The day started with the Sixers losing the coach in charge of their defense.
It ended with the team's much-maligned pick-and-roll defense shining in a 123-110 win over the Nets at the Wells Fargo Center Thursday (see observations).
Assistant coach Billy Lange, who accepted the head coaching job at Saint Joseph's, coached his final game with the Sixers. For Lange, who took defensive responsibilities over from the departed Lloyd Pierce this season, it was a nice swan song.
Brooklyn has two guards in D'Angelo Russell and Spencer Dinwiddie that punish teams in the pick-and-roll. Through three matchups this season, that guard duo averaged a combined 51 points while both shooting over 55 percent from the field. On Thursday, the two combined for just 26 points and went 10 of 28.
After two disappointing losses in Atlanta and Orlando, Brett Brown said pregame that his team was still searching for an identity. Thursday's performance seemed like a step in the right direction.
"We talked candidly, like who are we? And how do I make sure I help us be what you guys want to be?" Brown said. "We all understand what our mission is and we do not have the history, [like] the Warriors and I mean like the Celtics as well. There's a history there that maybe they can click their heels and all of a sudden, ‘Oh, it's playoffs,' and take off. They have the ability to do that. I just feel like we need to experience more time together playing well and understand what playing well looks like."
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The Sixers' losses to the Hawks and Magic were ugly. In both cases, it looked like the team thought it could just stroll in and roll both teams. The Sixers obviously underestimated a hungry young Atlanta team and an Orlando team fighting for its playoff life.
It didn't look like they showed up for either matchup, with the defensive end exploiting a lack of effort.
That wasn't the case Thursday. The Nets have given the Sixers fits all season, but this was a sound performance by the home team. The Sixers led wire to wire.
Another thing to keep in perspective is this was just the 10th game for the Sixers' new starting five playing together. It boasts an 8-2 mark and it's just scratching the surface of what it can be.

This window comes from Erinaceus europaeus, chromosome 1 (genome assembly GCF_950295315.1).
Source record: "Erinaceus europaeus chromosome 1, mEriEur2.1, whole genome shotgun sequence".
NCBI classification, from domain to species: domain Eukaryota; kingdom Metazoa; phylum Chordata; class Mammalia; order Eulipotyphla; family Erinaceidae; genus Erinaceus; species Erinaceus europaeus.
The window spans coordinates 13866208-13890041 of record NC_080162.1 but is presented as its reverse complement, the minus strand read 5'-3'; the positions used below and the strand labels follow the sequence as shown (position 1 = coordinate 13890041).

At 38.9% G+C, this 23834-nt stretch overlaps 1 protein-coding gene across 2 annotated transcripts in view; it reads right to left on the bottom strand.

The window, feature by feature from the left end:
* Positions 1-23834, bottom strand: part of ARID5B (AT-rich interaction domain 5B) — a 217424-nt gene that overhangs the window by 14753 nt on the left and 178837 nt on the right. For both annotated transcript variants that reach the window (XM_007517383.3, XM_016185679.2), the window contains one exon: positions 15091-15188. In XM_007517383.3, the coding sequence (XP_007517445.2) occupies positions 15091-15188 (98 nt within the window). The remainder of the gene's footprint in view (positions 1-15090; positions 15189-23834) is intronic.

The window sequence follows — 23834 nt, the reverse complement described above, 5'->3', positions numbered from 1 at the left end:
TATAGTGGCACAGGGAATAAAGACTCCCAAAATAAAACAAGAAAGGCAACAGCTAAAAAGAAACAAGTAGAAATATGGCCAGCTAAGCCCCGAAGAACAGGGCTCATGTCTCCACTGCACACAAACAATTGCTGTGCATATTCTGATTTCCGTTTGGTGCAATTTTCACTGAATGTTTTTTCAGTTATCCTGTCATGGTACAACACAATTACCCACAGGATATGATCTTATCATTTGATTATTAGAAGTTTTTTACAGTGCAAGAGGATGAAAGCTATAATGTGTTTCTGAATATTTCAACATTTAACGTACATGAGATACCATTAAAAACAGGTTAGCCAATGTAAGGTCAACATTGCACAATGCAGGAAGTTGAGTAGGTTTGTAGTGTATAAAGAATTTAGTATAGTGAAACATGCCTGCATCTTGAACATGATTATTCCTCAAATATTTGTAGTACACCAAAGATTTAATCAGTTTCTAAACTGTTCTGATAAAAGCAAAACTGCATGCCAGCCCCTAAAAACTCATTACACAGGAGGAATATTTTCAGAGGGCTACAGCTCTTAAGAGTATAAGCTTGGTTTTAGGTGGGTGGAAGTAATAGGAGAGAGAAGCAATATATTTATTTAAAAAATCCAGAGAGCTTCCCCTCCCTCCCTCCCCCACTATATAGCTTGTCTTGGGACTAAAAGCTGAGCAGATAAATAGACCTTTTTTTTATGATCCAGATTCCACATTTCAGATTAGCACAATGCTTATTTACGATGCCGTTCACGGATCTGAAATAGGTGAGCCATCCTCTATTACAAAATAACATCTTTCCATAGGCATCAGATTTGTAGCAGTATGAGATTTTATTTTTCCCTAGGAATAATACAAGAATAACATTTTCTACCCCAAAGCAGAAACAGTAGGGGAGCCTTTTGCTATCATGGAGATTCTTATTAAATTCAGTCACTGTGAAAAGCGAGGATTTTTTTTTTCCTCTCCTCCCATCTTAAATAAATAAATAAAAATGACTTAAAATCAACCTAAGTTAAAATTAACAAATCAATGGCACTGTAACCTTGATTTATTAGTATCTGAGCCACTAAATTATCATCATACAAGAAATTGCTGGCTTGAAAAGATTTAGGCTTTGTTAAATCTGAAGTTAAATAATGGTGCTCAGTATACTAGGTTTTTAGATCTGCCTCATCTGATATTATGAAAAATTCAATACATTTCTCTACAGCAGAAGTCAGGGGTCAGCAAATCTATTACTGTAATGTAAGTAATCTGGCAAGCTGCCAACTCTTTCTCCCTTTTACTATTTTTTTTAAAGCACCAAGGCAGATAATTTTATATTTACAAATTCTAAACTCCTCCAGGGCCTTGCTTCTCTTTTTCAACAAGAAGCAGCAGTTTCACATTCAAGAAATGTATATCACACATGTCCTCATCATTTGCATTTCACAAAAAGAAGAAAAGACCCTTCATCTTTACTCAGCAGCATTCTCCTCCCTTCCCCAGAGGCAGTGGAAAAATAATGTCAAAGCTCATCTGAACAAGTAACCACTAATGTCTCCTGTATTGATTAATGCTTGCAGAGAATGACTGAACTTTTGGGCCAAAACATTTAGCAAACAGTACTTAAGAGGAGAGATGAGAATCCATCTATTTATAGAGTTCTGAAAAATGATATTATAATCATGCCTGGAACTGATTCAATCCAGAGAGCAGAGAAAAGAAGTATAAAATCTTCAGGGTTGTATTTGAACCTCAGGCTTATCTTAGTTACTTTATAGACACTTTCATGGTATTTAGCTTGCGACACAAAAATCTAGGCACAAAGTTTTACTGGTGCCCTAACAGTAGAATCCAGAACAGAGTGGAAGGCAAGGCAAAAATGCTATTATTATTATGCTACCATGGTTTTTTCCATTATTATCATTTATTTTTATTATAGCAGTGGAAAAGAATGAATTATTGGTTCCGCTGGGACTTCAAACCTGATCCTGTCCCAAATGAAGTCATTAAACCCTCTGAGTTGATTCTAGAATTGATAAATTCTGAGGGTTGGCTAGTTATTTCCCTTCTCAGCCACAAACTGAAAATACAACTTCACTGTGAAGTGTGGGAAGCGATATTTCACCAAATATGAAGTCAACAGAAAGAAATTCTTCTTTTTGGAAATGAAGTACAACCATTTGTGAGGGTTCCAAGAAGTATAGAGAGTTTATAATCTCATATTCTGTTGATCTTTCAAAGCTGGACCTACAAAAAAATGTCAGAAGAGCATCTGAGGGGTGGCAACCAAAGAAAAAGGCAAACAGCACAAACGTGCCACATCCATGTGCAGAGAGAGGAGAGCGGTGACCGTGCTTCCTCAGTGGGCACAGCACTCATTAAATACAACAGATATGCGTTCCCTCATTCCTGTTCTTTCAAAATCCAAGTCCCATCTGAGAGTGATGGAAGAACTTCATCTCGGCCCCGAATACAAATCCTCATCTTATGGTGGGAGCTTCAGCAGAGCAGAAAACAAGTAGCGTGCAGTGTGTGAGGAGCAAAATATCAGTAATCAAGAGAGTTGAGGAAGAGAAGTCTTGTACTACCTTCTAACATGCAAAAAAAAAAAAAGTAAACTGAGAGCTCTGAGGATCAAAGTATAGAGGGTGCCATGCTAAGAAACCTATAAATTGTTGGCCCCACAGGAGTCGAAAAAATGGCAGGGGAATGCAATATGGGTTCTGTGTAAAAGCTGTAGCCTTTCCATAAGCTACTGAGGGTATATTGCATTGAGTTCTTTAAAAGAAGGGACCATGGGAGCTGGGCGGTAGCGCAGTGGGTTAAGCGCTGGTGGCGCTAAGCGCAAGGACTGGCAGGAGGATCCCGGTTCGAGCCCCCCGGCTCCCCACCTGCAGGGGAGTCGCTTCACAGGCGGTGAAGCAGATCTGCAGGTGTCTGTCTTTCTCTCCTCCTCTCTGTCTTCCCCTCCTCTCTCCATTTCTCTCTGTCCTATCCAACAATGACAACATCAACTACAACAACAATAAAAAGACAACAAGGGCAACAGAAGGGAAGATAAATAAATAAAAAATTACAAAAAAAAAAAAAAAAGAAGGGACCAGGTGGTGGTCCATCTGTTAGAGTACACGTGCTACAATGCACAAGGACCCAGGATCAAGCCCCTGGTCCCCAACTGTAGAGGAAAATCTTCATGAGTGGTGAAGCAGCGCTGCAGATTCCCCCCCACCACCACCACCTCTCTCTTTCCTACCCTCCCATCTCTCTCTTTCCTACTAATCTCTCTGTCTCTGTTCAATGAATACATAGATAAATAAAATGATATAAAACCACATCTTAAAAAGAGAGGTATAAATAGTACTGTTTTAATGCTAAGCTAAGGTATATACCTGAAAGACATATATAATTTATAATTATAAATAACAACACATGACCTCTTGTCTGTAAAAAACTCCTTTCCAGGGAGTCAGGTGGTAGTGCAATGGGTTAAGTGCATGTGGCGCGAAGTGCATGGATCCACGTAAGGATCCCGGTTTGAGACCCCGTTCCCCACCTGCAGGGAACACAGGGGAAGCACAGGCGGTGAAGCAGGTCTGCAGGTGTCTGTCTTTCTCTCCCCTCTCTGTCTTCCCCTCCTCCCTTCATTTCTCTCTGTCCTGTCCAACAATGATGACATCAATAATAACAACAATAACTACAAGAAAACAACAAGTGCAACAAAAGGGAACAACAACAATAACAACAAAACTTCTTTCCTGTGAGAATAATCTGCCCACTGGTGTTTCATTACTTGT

"We're fine," Embiid said. "Obviously there's still a lot to learn with all of us, but we're fine. We're playing better. In the last few games, obviously we didn't play well, mainly because of the defensive end, but it's fine. When we move the ball and we put the ball in the right [people's hands], I think it's fine."
Embiid, who was so upset after the loss to the Magic that he didn't speak to reporters, continues to be the "crown jewel" on offense. He poured in 39 points on 12 of 20 and also had 13 rebounds, six assists, three steals and a block. It was similar to the All-Star center's game in Milwaukee.
Per Basketball-Reference, only three players have put up at least 39 points, 13 rebounds, six assists, three steals and one block in a game twice in a season: Embiid, David Robinson and some guy named Michael Jordan.
But on the defensive end is where Embiid's efforts shined the most. Since he entered the league, his goal has always been to win the Defensive Player of the Year. Before this season started, he said he wanted to win MVP.
He likely won't win either, but in a game that was a possible playoff preview Thursday, he showed that he has his eyes on a bigger award.
"I'm excited," Embiid said. "Honestly, I don't care who we play. I'm excited. It's going to be my second postseason. Last year I had the mask and I wasn't feeling well, I was out of shape, but this playoffs I'm coming in better shape and I don't have the mask to hate, so it's definitely going to be a different story."
It's safe to say the Sixers' identity - especially on defense - begins and ends with Embiid.
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